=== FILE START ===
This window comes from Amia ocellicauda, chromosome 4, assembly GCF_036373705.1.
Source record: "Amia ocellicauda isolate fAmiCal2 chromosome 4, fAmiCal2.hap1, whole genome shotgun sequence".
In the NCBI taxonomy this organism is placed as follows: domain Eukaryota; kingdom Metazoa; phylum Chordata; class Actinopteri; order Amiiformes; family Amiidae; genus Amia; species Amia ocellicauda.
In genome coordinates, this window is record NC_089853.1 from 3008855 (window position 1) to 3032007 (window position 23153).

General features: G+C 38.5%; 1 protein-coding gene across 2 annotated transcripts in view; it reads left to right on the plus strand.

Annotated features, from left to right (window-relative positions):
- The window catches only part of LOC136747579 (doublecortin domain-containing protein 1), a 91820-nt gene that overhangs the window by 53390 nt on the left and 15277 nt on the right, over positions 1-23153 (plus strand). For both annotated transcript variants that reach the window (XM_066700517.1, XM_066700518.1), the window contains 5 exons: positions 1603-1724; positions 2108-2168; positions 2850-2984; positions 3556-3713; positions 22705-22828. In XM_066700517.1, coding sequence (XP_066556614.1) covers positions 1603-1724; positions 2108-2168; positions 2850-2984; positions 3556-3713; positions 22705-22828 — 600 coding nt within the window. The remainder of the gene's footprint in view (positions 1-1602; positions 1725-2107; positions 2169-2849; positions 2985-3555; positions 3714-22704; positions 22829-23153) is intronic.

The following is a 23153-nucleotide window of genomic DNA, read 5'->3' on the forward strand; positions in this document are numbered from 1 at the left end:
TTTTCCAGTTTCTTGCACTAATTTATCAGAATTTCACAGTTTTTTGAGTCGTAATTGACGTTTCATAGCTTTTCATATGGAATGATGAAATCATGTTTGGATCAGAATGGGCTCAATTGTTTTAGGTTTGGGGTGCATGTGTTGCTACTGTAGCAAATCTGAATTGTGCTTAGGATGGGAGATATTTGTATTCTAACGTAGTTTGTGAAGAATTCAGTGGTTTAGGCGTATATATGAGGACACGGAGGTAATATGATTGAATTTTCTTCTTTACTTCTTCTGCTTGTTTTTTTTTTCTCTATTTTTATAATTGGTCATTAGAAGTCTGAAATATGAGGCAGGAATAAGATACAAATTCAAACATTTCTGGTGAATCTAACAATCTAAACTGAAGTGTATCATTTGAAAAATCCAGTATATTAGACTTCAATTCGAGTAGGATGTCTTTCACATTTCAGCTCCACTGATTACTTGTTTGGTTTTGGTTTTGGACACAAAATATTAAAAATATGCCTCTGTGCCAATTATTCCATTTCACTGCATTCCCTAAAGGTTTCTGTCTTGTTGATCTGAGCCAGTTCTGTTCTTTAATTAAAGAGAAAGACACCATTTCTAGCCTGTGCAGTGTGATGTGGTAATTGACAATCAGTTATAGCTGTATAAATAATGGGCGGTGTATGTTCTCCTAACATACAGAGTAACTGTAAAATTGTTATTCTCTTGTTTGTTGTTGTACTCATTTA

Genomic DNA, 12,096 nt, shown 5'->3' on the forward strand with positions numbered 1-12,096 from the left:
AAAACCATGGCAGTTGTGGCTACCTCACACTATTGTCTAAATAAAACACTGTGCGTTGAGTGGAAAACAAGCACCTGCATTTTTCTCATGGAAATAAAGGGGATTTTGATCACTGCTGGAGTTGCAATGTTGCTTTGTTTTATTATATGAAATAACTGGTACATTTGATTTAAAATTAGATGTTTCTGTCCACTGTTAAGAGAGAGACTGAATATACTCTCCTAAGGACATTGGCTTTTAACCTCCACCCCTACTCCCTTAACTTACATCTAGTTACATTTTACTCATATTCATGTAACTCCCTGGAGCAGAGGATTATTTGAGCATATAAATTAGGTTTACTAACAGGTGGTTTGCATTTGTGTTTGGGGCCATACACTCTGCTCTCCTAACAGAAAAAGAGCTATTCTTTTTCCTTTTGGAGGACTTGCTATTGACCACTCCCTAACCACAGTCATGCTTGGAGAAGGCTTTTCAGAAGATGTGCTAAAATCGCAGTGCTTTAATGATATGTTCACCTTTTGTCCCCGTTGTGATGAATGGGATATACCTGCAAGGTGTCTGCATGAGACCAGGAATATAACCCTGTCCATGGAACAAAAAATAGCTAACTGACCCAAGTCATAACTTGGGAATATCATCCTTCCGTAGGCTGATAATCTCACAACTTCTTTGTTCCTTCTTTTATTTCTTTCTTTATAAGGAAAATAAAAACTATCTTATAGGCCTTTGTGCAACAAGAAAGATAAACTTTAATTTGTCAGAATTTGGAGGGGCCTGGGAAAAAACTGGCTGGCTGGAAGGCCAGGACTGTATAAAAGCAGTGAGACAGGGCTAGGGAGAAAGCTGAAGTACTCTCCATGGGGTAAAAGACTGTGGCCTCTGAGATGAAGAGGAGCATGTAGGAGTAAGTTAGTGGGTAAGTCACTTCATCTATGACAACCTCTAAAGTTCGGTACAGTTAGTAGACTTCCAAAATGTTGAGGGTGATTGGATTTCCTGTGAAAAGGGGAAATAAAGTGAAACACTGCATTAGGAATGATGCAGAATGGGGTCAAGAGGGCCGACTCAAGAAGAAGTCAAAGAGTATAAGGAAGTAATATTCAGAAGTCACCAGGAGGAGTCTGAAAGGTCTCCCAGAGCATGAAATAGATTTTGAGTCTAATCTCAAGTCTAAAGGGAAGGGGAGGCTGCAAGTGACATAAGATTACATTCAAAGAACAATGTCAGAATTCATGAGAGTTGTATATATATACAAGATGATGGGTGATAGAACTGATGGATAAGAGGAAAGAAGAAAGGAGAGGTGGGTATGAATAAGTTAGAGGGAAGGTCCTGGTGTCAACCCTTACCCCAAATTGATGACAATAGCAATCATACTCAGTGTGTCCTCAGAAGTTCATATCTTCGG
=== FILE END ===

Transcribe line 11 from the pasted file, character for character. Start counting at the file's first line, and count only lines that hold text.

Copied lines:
AAAACCATGGCAGTTGTGGCTACCTCACACTATTGTCTAAATAAAACACTGTGCGTTGAGTGGAAAACAAGCACCTGCATTTTTCTCATGGAAATAAAGGGGATTTTGATCACTGCTGGAGTTGCAATGTTGCTTTGTTTTATTATATGAAATAACTGGTACATTTGATTTAAAATTAGATGTTTCTGTCCACTGTTAAGAGAGAGACTGAATATACTCTCCTAAGGACATTGGCTTTTAACCTCCACCCCTACTCCCTTAACTTACATCTAGTTACATTTTACTCATATTCATGTAACTCCCTGGAGCAGAGGATTATTTGAGCATATAAATTAGGTTTACTAACAGGTGGTTTGCATTTGTGTTTGGGGCCATACACTCTGCTCTCCTAACAGAAAAAGAGCTATTCTTTTTCCTTTTGGAGGACTTGCTATTGACCACTCCCTAACCACAGTCATGCTTGGAGAAGGCTTTTCAGAAGATGTGCTAAAATCGCAGTGCTTTAATGATATGTTCACCTTTTGTCCCCGTTGTGATGAATGGGATATACCTGCAAGGTGTCTGCATGAGACCAGGAATATAACCCTGTCCATGGAACAAAAAATAGCTAACTGACCCAAGTCATAACTTGGGAATATCATCCTTCCGTAGGCTGATAATCTCACAACTTCTTTGTTCCTTCTTTTATTTCTTTCTTTATAAGGAAAATAAAAACTATCTTATAGGCCTTTGTGCAACAAGAAAGATAAACTTTAATTTGTCAGAATTTGGAGGGGCCTGGGAAAAAACTGGCTGGCTGGAAGGCCAGGACTGTATAAAAGCAGTGAGACAGGGCTAGGGAGAAAGCTGAAGTACTCTCCATGGGGTAAAAGACTGTGGCCTCTGAGATGAAGAGGAGCATGTAGGAGTAAGTTAGTGGGTAAGTCACTTCATCTATGACAACCTCTAAAGTTCGGTACAGTTAGTAGACTTCCAAAATGTTGAGGGTGATTGGATTTCCTGTGAAAAGGGGAAATAAAGTGAAACACTGCATTAGGAATGATGCAGAATGGGGTCAAGAGGGCCGACTCAAGAAGAAGTCAAAGAGTATAAGGAAGTAATATTCAGAAGTCACCAGGAGGAGTCTGAAAGGTCTCCCAGAGCATGAAATAGATTTTGAGTCTAATCTCAAGTCTAAAGGGAAGGGGAGGCTGCAAGTGACATAAGATTACATTCAAAGAACAATGTCAGAATTCATGAGAGTTGTATATATATACAAGATGATGGGTGATAGAACTGATGGATAAGAGGAAAGAAGAAAGGAGAGGTGGGTATGAATAAGTTAGAGGGAAGGTCCTGGTGTCAACCCTTACCCCAAATTGATGACAATAGCAATCATACTCAGTGTGTCCTCAGAAGTTCATATCTTCGG